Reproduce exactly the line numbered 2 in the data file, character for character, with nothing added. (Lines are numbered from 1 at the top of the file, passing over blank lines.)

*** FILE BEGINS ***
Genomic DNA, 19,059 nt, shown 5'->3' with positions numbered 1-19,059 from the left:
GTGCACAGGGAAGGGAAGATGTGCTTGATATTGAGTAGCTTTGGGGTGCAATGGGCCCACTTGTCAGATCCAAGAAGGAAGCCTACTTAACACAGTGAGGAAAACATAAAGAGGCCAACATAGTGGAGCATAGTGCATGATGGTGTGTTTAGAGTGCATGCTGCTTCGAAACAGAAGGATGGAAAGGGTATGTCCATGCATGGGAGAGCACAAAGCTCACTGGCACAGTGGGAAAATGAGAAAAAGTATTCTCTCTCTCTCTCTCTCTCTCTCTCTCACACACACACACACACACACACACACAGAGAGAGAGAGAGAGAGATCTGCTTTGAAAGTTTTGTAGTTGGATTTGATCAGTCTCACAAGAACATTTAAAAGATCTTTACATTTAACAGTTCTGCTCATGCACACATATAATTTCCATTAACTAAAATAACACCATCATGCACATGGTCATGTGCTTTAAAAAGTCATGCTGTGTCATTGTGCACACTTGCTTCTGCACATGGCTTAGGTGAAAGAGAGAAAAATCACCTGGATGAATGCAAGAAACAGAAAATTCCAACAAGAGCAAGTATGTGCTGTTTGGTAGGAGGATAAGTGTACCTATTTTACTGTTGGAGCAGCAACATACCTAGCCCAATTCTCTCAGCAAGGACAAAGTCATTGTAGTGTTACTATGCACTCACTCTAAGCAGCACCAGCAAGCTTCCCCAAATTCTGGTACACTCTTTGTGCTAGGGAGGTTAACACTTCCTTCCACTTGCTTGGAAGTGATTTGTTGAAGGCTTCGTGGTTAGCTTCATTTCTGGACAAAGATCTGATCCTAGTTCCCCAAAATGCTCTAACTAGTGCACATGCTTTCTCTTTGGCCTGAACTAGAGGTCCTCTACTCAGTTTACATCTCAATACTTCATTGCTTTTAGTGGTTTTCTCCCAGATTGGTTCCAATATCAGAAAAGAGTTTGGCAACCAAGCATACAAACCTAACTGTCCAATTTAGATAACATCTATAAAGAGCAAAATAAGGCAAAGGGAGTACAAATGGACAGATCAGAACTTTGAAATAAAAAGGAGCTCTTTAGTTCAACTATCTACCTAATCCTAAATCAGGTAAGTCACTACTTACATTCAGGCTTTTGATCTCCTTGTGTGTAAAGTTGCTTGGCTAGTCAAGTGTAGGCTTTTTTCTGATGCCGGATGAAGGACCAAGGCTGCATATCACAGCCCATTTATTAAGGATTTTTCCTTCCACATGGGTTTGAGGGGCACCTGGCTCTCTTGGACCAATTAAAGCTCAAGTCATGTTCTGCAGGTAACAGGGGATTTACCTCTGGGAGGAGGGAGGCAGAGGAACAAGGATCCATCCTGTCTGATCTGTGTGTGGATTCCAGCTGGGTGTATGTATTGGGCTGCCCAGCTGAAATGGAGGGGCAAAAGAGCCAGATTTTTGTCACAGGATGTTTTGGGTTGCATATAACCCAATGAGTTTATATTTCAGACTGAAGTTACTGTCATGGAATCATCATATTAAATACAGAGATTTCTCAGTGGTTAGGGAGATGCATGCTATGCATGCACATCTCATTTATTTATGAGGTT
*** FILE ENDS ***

GTGCACAGGGAAGGGAAGATGTGCTTGATATTGAGTAGCTTTGGGGTGCAATGGGCCCACTTGTCAGATCCAAGAAGGAAGCCTACTTAACACAGTGAGGAAAACATAAAGAGGCCAACATAGTGGAGCATAGTGCATGATGGTGTGTTTAGAGTGCATGCTGCTTCGAAACAGAAGGATGGAAAGGGTATGTCCATGCATGGGAGAGCACAAAGCTCACTGGCACAGTGGGAAAATGAGAAAAAGTATTCTCTCTCTCTCTCTCTCTCTCTCTCTCACACACACACACACACACACACACACAGAGAGAGAGAGAGAGAGATCTGCTTTGAAAGTTTTGTAGTTGGATTTGATCAGTCTCACAAGAACATTTAAAAGATCTTTACATTTAACAGTTCTGCTCATGCACACATATAATTTCCATTAACTAAAATAACACCATCATGCACATGGTCATGTGCTTTAAAAAGTCATGCTGTGTCATTGTGCACACTTGCTTCTGCACATGGCTTAGGTGAAAGAGAGAAAAATCACCTGGATGAATGCAAGAAACAGAAAATTCCAACAAGAGCAAGTATGTGCTGTTTGGTAGGAGGATAAGTGTACCTATTTTACTGTTGGAGCAGCAACATACCTAGCCCAATTCTCTCAGCAAGGACAAAGTCATTGTAGTGTTACTATGCACTCACTCTAAGCAGCACCAGCAAGCTTCCCCAAATTCTGGTACACTCTTTGTGCTAGGGAGGTTAACACTTCCTTCCACTTGCTTGGAAGTGATTTGTTGAAGGCTTCGTGGTTAGCTTCATTTCTGGACAAAGATCTGATCCTAGTTCCCCAAAATGCTCTAACTAGTGCACATGCTTTCTCTTTGGCCTGAACTAGAGGTCCTCTACTCAGTTTACATCTCAATACTTCATTGCTTTTAGTGGTTTTCTCCCAGATTGGTTCCAATATCAGAAAAGAGTTTGGCAACCAAGCATACAAACCTAACTGTCCAATTTAGATAACATCTATAAAGAGCAAAATAAGGCAAAGGGAGTACAAATGGACAGATCAGAACTTTGAAATAAAAAGGAGCTCTTTAGTTCAACTATCTACCTAATCCTAAATCAGGTAAGTCACTACTTACATTCAGGCTTTTGATCTCCTTGTGTGTAAAGTTGCTTGGCTAGTCAAGTGTAGGCTTTTTTCTGATGCCGGATGAAGGACCAAGGCTGCATATCACAGCCCATTTATTAAGGATTTTTCCTTCCACATGGGTTTGAGGGGCACCTGGCTCTCTTGGACCAATTAAAGCTCAAGTCATGTTCTGCAGGTAACAGGGGATTTACCTCTGGGAGGAGGGAGGCAGAGGAACAAGGATCCATCCTGTCTGATCTGTGTGTGGATTCCAGCTGGGTGTATGTATTGGGCTGCCCAGCTGAAATGGAGGGGCAAAAGAGCCAGATTTTTGTCACAGGATGTTTTGGGTTGCATATAACCCAATGAGTTTATATTTCAGACTGAAGTTACTGTCATGGAATCATCATATTAAATACAGAGATTTCTCAGTGGTTAGGGAGATGCATGCTATGCATGCACATCTCATTTATTTATGAGGTT